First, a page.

Stay Tuned: Trebel music app to launch this month

Courtesy of the Mekikan family.
Trebel, a new music service, will come to campus this month.


The creation of forthcoming music service, Trebel, was a family affair.

Gary Mekikian, founder and CEO of Trebel Music’s parent company M&M Media, Inc., has been developing the app for two years with his daughters’ suggestions.

Juliette, 17, and Grace, 15, came to their father with the idea for a legitimate music download service. The app’s functions include unlimited music storage, on- or off-line streaming availability, zero-data music and ad-free listening.

“It’s a more safe music environment,” Juliette Mekikian, co-founder of M&M Media, Inc. says.

Students piloted the app at a few universities with the goal of further interface design prior to its proposed Sept. 18 launch. The app’s creators have chosen the university, along with a handful of other large, socially active campuses, to engage in its creators’ excitement for the launch of its first version.

The interface of the new app, Trebel, was founded and developed by high school and college students.

“By millennials for millennials,” Gary Mekikian says.

The app uses information based on the number of downloads to build strong social networks around musical tastes that will grow over time, he says.

“We’re proud to have built a system that supports the artists, gives young people the music they need and want when they can least afford it and also creates communities,” he says.

Young people make a time investment to download music, Mekikian says, so it’s different than streaming.

The social media aspect of the app is meant to create natural communities based on user action and activity. Each user is affiliated with their university, which allows them to view trending songs or albums on campus and search music by mood categories such as chill, study, pregame, romance, heartbreak, throwback, electronic and dance.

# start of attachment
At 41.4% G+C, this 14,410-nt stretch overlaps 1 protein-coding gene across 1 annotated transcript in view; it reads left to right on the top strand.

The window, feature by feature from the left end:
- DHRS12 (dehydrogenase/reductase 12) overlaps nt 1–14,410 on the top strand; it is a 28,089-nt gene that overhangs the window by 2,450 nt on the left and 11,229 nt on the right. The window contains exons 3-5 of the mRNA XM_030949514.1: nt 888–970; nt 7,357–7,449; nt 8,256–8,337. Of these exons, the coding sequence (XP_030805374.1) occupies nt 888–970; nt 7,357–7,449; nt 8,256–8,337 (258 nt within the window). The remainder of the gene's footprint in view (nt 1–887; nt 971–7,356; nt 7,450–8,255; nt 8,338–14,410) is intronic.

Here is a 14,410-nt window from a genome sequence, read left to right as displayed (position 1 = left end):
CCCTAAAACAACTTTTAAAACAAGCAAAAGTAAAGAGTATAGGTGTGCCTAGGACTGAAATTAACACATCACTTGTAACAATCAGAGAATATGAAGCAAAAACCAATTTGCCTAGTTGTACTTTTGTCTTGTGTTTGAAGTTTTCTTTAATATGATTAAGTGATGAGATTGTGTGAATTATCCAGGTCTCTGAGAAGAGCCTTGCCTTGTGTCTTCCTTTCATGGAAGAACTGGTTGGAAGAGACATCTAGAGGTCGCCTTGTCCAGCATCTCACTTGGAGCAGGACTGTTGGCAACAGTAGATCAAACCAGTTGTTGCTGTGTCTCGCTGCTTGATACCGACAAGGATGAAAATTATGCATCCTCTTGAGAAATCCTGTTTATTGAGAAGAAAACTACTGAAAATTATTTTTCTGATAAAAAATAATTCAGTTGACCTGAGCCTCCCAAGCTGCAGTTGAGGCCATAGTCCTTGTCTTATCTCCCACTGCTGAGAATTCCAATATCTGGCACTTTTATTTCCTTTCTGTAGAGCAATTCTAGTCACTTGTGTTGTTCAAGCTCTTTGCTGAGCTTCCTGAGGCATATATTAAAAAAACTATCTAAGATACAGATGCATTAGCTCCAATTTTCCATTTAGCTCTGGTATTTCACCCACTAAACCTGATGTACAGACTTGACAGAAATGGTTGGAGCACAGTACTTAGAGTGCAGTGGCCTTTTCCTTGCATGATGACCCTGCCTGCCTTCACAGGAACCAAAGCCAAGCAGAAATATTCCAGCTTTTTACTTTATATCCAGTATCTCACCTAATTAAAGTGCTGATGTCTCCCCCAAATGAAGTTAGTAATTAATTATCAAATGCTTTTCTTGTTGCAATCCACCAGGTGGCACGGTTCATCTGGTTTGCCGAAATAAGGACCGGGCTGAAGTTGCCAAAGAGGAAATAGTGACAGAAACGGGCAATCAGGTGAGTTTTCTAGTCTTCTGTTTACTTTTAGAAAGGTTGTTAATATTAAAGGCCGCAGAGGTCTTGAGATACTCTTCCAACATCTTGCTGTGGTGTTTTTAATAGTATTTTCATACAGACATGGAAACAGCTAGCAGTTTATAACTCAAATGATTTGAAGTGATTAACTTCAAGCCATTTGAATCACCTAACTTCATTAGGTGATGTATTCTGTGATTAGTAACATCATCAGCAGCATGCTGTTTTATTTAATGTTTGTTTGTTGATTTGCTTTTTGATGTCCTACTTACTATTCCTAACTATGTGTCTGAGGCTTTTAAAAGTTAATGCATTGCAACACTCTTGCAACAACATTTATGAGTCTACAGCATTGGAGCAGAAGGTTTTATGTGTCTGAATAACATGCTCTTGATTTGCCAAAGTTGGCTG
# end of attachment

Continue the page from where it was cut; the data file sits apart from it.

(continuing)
Even after leaving the university, users can enter the app and view the music trending on their campus. It also has features that show alumni closest in age or distance to the user and allows the user to view their music choices.

“I think that the marketplace is just really right right now for a service like this,” Corey Jones Chief of Product for M&M Media, Inc. says. “We’re filling a very specific need and that’s to legitimize the consumption of ‘free music.’”

Trebel prides itself on being a free way for people to obtain music while the artist is also compensated. Working directly with label heads, artists are paid by their label, as opposed to being deprived of their livelihood by illegal music downloads from conversion sites.

Virtual currency is earned by listeners consuming ads and is collected in the form of coins. When music is previewed, downloaded or played, these coins pay for uninterrupted music listening, making the service free.

When music plays, a spinning disk design allows users to scratch the disk and skip forward or backward.

The social media aspect of the app allows users to follow others’ profiles or playlists and to color-customize their own profiles. Tabs provide listeners with the lyrics and music video for the song they are currently playing.

The app is set to reach 3,000 college campuses and 30,000 high schools by the end of 2016.

“There isn’t a single feature in this app where we didn’t deliberate over it after receiving feedback,” Jones says. “So I can confidently say that every single thing here has been very well thought out.”

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